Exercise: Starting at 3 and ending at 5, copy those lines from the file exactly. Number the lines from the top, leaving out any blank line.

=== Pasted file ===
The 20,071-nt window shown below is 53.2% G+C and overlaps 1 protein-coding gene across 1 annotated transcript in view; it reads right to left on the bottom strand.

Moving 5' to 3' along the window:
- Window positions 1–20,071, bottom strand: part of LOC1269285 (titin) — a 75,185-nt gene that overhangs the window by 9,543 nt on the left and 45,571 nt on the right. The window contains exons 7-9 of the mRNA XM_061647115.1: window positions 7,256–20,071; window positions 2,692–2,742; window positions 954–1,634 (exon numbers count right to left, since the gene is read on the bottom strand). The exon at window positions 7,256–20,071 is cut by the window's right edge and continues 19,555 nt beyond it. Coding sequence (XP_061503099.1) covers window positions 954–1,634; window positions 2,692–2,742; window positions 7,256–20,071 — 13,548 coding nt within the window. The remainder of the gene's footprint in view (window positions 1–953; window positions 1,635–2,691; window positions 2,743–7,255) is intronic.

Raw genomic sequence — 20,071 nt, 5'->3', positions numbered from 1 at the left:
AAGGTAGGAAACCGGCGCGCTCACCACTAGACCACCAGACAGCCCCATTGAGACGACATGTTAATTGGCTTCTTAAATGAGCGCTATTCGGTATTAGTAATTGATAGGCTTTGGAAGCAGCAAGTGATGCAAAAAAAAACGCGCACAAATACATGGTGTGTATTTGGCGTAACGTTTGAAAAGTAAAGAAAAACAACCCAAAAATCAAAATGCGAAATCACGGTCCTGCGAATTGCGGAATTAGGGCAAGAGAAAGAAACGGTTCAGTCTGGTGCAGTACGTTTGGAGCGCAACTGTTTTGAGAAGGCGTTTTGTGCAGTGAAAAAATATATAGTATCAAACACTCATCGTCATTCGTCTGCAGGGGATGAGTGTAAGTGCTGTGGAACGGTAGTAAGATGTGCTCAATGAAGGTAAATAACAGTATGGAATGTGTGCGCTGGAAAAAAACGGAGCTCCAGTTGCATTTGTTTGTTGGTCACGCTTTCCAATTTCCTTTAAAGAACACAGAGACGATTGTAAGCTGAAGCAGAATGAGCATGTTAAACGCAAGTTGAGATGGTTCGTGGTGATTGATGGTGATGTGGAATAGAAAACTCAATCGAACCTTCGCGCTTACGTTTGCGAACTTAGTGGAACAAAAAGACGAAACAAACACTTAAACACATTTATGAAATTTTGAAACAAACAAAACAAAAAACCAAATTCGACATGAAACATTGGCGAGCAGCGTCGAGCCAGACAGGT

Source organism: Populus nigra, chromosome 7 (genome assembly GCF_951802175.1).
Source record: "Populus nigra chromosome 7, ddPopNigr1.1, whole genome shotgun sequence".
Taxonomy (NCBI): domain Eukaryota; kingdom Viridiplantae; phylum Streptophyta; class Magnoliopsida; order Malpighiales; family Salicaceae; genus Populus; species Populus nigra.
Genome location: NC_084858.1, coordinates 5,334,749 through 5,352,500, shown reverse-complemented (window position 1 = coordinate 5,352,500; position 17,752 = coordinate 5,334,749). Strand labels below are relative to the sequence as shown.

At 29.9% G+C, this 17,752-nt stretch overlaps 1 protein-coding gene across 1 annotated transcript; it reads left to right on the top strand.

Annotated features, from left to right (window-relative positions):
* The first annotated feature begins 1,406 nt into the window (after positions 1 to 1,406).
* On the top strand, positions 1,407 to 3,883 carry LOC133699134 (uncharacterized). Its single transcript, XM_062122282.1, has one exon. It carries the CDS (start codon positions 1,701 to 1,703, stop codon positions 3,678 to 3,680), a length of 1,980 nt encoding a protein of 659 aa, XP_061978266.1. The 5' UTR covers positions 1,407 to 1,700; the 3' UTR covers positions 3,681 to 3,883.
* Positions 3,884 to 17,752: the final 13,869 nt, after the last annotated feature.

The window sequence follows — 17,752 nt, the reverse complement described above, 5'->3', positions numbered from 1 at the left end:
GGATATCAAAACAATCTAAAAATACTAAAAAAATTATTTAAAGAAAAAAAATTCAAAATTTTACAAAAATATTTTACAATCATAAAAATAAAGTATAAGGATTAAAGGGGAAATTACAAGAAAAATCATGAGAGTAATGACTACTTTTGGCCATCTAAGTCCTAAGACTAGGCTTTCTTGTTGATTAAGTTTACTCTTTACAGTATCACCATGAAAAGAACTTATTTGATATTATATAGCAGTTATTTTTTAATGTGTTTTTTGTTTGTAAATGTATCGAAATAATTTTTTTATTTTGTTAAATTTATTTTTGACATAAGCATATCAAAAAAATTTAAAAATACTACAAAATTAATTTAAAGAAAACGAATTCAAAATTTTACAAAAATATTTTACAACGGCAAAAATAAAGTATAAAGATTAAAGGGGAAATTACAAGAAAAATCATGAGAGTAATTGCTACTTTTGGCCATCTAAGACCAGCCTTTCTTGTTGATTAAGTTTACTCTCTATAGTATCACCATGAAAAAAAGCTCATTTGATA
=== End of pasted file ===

- Window positions 1–20,071, bottom strand: part of LOC1269285 (titin) — a 75,185-nt gene that overhangs the window by 9,543 nt on the left and 45,571 nt on the right. The window contains exons 7-9 of the mRNA XM_061647115.1: window positions 7,256–20,071; window positions 2,692–2,742; window positions 954–1,634 (exon numbers count right to left, since the gene is read on the bottom strand). The exon at window positions 7,256–20,071 is cut by the window's right edge and continues 19,555 nt beyond it. Coding sequence (XP_061503099.1) covers window positions 954–1,634; window positions 2,692–2,742; window positions 7,256–20,071 — 13,548 coding nt within the window. The remainder of the gene's footprint in view (window positions 1–953; window positions 1,635–2,691; window positions 2,743–7,255) is intronic.

Raw genomic sequence — 20,071 nt, 5'->3', positions numbered from 1 at the left:
AAGGTAGGAAACCGGCGCGCTCACCACTAGACCACCAGACAGCCCCATTGAGACGACATGTTAATTGGCTTCTTAAATGAGCGCTATTCGGTATTAGTAATTGATAGGCTTTGGAAGCAGCAAGTGATGCAAAAAAAAACGCGCACAAATACATGGTGTGTATTTGGCGTAACGTTTGAAAAGTAAAGAAAAACAACCCAAAAATCAAAATGCGAAATCACGGTCCTGCGAATTGCGGAATTAGGGCAAGAGAAAGAAACGGTTCAGTCTGGTGCAGTACGTTTGGAGCGCAACTGTTTTGAGAAGGCGTTTTGTGCAGTGAAAAAATATATAGTATCAAACACTCATCGTCATTCGTCTGCAGGGGATGAGTGTAAGTGCTGTGGAACGGTAGTAAGATGTGCTCAATGAAGGTAAATAACAGTATGGAATGTGTGCGCTGGAAAAAAACGGAGCTCCAGTTGCATTTGTTTGTTGGTCACGCTTTCCAATTTCCTTTAAAGAACACAGAGACGATTGTAAGCTGAAGCAGAATGAGCATGTTAAACGCAAGTTGAGATGGTTCGTGGTGATTGATGGTGATGTGGAATAGAAAACTCAATCGAACCTTCGCGCTTACGTTTGCGAACTTAGTGGAACAAAAAGACGAAACAAACACTTAAACACATTTATGAAATTTTGAAACAAACAAAACAAAAAACCAAATTCGACATGAAACATTGGCGAGCAGCGTCGAGCCAGACAGGT